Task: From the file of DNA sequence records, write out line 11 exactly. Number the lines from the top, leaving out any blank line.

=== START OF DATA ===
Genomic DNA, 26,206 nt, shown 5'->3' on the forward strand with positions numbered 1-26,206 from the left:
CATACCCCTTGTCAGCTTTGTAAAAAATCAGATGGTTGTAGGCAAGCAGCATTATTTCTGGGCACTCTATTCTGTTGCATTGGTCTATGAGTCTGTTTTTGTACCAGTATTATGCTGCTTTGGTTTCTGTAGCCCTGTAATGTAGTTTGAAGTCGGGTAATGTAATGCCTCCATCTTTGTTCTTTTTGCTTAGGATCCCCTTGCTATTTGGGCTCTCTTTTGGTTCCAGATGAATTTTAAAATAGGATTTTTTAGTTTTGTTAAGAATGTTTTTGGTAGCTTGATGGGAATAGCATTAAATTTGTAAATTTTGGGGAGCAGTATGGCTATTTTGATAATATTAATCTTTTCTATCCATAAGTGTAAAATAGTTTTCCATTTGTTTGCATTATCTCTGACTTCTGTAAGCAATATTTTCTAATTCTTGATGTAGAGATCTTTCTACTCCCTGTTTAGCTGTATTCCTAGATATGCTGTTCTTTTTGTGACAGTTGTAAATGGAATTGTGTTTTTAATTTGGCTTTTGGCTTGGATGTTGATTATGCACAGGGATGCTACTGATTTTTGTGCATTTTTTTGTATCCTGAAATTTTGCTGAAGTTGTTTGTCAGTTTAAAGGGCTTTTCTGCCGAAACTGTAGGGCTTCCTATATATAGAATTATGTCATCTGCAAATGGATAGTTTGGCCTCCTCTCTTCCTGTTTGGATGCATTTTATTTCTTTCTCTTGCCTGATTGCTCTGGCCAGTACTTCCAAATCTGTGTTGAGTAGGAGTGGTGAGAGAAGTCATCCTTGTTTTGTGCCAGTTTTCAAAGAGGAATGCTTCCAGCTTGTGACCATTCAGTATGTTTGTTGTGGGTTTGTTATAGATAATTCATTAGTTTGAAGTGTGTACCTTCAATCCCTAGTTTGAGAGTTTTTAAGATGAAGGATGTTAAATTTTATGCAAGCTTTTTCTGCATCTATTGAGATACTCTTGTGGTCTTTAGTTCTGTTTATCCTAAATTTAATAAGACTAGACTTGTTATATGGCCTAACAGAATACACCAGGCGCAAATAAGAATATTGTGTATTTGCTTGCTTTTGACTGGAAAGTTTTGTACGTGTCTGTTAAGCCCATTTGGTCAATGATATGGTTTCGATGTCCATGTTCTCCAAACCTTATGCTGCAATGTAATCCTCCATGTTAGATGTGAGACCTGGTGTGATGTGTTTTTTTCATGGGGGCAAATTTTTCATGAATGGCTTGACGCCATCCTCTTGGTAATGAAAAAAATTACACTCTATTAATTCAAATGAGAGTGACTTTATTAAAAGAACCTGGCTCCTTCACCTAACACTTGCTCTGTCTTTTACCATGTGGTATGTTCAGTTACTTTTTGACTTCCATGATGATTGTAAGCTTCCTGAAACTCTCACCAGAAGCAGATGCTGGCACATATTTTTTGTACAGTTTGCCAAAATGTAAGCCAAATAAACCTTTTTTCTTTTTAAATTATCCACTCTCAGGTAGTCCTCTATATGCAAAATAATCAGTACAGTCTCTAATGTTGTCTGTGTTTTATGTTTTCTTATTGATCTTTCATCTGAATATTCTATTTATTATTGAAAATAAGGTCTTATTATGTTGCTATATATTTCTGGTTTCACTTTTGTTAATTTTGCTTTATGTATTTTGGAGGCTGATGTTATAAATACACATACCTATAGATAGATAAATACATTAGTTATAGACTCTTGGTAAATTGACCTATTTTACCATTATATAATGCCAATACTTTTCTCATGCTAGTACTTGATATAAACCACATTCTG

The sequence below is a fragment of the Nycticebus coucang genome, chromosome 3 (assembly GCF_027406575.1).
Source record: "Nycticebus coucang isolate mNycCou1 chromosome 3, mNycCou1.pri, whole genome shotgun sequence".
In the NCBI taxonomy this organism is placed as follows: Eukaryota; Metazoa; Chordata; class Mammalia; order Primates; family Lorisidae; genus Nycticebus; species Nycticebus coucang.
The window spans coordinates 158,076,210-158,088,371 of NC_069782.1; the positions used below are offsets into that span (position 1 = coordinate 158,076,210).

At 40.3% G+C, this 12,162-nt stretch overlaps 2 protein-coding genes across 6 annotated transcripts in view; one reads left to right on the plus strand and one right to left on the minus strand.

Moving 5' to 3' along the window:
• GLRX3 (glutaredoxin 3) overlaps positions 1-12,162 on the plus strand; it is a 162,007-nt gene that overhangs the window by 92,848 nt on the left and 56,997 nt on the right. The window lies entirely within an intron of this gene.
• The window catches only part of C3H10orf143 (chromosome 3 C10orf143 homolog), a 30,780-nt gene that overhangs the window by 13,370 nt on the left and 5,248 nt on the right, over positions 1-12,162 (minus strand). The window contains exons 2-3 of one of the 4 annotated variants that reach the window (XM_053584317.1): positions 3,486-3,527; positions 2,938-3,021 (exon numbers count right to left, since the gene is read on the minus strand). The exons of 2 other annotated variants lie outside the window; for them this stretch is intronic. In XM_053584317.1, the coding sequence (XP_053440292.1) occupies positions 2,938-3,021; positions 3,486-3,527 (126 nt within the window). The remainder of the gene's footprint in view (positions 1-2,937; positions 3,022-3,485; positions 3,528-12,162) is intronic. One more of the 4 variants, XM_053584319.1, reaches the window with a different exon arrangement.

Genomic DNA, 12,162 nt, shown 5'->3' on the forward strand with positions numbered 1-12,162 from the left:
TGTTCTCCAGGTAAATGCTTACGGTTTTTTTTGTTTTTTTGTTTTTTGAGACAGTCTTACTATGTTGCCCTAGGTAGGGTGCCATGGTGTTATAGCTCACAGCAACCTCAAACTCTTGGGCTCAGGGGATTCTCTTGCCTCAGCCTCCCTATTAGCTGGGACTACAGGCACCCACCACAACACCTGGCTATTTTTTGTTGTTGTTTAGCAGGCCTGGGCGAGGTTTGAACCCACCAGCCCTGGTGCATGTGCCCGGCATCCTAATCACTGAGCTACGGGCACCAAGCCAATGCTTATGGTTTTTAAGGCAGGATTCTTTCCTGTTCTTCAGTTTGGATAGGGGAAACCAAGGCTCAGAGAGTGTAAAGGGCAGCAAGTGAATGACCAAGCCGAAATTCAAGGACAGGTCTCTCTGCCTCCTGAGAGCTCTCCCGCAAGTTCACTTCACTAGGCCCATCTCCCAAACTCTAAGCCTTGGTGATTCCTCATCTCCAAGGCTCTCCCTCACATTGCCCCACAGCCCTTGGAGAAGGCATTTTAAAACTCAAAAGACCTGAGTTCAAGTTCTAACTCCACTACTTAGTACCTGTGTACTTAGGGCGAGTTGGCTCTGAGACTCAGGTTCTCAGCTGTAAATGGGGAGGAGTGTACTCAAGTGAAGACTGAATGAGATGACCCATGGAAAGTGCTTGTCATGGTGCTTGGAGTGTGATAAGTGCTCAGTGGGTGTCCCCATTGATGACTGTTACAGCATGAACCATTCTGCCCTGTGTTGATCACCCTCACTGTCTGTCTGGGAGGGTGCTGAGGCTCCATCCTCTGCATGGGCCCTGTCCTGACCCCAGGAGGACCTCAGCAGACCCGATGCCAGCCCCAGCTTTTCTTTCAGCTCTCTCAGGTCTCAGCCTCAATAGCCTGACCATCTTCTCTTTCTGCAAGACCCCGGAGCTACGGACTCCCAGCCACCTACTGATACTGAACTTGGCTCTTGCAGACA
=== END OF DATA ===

Genomic DNA, 12,162 nt, shown 5'->3' on the forward strand with positions numbered 1-12,162 from the left: